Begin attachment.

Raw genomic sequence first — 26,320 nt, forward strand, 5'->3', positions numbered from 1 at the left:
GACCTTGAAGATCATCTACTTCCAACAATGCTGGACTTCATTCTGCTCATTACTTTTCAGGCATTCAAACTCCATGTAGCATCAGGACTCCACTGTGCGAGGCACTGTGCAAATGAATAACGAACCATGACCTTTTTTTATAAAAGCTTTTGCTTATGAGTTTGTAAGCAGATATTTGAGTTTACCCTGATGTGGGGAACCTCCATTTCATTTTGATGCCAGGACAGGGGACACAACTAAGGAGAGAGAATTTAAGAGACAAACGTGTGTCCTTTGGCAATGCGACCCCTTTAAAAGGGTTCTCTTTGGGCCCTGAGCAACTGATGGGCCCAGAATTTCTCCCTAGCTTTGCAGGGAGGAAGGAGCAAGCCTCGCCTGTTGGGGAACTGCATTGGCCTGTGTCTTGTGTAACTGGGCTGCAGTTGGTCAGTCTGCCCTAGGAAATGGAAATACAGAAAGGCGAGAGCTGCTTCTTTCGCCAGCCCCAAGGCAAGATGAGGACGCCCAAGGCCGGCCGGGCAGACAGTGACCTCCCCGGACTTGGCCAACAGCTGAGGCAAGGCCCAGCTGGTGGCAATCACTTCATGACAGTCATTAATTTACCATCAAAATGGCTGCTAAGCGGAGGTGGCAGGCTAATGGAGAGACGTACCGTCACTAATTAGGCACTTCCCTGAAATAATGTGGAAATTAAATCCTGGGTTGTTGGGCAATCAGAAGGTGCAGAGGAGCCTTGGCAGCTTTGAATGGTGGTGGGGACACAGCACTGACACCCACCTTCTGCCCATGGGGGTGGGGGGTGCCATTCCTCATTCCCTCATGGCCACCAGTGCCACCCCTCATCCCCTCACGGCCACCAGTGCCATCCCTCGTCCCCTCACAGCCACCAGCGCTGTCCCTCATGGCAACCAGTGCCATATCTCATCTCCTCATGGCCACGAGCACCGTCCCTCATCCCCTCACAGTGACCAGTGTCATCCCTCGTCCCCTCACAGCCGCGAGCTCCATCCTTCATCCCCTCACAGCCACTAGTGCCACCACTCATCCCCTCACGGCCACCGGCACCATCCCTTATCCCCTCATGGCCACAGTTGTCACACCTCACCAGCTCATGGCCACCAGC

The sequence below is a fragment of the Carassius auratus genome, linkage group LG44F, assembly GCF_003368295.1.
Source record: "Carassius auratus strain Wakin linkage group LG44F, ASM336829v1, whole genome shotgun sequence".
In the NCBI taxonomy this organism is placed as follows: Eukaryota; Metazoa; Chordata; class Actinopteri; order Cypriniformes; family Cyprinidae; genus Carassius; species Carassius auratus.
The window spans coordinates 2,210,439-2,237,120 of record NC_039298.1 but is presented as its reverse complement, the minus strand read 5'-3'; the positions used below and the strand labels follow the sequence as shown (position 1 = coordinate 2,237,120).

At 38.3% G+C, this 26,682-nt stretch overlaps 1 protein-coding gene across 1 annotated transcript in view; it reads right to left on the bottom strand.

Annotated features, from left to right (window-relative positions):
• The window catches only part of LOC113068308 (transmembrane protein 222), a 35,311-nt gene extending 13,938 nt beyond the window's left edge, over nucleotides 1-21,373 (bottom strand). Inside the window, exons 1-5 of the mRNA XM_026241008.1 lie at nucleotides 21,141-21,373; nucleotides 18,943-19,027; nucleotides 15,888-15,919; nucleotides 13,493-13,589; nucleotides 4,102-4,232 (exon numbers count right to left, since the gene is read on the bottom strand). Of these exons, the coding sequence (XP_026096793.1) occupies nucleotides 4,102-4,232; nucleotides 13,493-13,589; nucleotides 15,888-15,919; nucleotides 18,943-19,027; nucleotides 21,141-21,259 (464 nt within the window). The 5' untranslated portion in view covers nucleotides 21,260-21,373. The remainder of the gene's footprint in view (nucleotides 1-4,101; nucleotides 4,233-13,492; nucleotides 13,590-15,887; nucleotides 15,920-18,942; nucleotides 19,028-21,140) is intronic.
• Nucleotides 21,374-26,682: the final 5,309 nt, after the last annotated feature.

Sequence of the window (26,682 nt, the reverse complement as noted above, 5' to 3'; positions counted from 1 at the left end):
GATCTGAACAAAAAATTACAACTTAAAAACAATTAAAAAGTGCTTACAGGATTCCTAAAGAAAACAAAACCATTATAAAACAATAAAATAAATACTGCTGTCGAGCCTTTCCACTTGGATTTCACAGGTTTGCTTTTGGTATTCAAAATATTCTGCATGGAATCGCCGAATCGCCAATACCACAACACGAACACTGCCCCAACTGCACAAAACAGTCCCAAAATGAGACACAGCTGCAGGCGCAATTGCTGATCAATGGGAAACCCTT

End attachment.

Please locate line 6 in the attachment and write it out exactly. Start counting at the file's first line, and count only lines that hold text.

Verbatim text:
The window spans coordinates 2,210,439-2,237,120 of record NC_039298.1 but is presented as its reverse complement, the minus strand read 5'-3'; the positions used below and the strand labels follow the sequence as shown (position 1 = coordinate 2,237,120).